The 7,787 cases added to the state's count on Thursday followed record-setting jumps of 6,562 on Tuesday and 7,488 on Wednesday.
Before this week, the biggest increase since the start of the pandemic was a spike of 4,978 cases a week ago, on Dec. 30.
The increase on Thursday in covid-19 patients who were hospitalized was the largest in a single day since Sept. 1.
State officials said the increase of 101 patients on that day was partly the result of an inaccurate number that was reported a day earlier.
Aside from that increase, the one Thursday was the largest since Aug. 9, near the height of the summer surge, when the number rose by 103.
At a record level since Sunday, the average daily increase in the state's case count over a rolling seven-day period rose Thursday to 4,840.
The percentage of tests that were positive over a rolling seven-day period also continued to reach new heights, rising to 27.2% for the week ending Wednesday.
Hutchinson has said he wants to keep the percentage below 10%, but it has been above that level since the week ending Dec. 22.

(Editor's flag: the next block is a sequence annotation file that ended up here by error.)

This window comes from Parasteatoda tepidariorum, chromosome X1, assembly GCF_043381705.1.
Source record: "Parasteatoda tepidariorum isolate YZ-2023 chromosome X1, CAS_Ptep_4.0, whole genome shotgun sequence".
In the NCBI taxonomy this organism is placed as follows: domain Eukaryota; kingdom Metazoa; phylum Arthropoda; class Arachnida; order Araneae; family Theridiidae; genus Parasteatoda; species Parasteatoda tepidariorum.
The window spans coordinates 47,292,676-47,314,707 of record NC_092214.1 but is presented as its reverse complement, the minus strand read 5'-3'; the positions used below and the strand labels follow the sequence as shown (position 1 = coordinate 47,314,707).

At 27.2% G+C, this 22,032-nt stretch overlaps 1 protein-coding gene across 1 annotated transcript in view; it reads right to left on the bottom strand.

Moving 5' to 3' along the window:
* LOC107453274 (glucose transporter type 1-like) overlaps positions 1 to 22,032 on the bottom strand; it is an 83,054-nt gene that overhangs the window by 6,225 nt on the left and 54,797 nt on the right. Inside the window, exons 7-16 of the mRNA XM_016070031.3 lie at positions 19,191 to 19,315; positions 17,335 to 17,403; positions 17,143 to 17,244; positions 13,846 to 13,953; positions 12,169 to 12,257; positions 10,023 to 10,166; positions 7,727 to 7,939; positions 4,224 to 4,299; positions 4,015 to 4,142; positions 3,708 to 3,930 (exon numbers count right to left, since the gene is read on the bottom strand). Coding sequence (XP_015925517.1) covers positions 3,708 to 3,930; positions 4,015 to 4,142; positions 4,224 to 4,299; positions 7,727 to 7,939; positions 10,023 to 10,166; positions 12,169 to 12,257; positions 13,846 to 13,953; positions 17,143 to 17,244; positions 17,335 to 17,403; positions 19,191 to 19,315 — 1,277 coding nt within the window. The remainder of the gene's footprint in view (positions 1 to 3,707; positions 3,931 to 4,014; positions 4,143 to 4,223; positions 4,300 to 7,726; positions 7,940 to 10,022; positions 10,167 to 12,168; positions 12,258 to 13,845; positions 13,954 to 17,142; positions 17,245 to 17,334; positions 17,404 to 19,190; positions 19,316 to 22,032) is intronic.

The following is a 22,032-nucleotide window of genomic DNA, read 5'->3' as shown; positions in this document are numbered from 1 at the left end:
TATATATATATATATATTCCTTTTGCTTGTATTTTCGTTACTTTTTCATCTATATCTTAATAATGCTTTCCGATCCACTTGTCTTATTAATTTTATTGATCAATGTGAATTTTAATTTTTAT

With new cases continuing to outpace recoveries and deaths, the number of cases in the state that were considered active reached an all-time high for the third day in a row as it rose by 6,015, to 44,169.
After rising the previous three days, however, the number of the state's virus patients who were on ventilators fell by one, to 127.
The number who were in intensive care jumped by 11, to 268, its highest level since Oct. 7.
The number of intensive care unit beds in the state that were unoccupied rose by nine, to 46, as a result of a drop in non-covid-19 patients who were in intensive care.
People with covid-19 made up almost 25% of all the state's intensive care unit patients on Thursday, up slightly from about 24% a day earlier.
To help speed up testing, 12 National Guard members began working this week at the University of Arkansas for Medical Sciences' drive-thru testing center in Little Rock.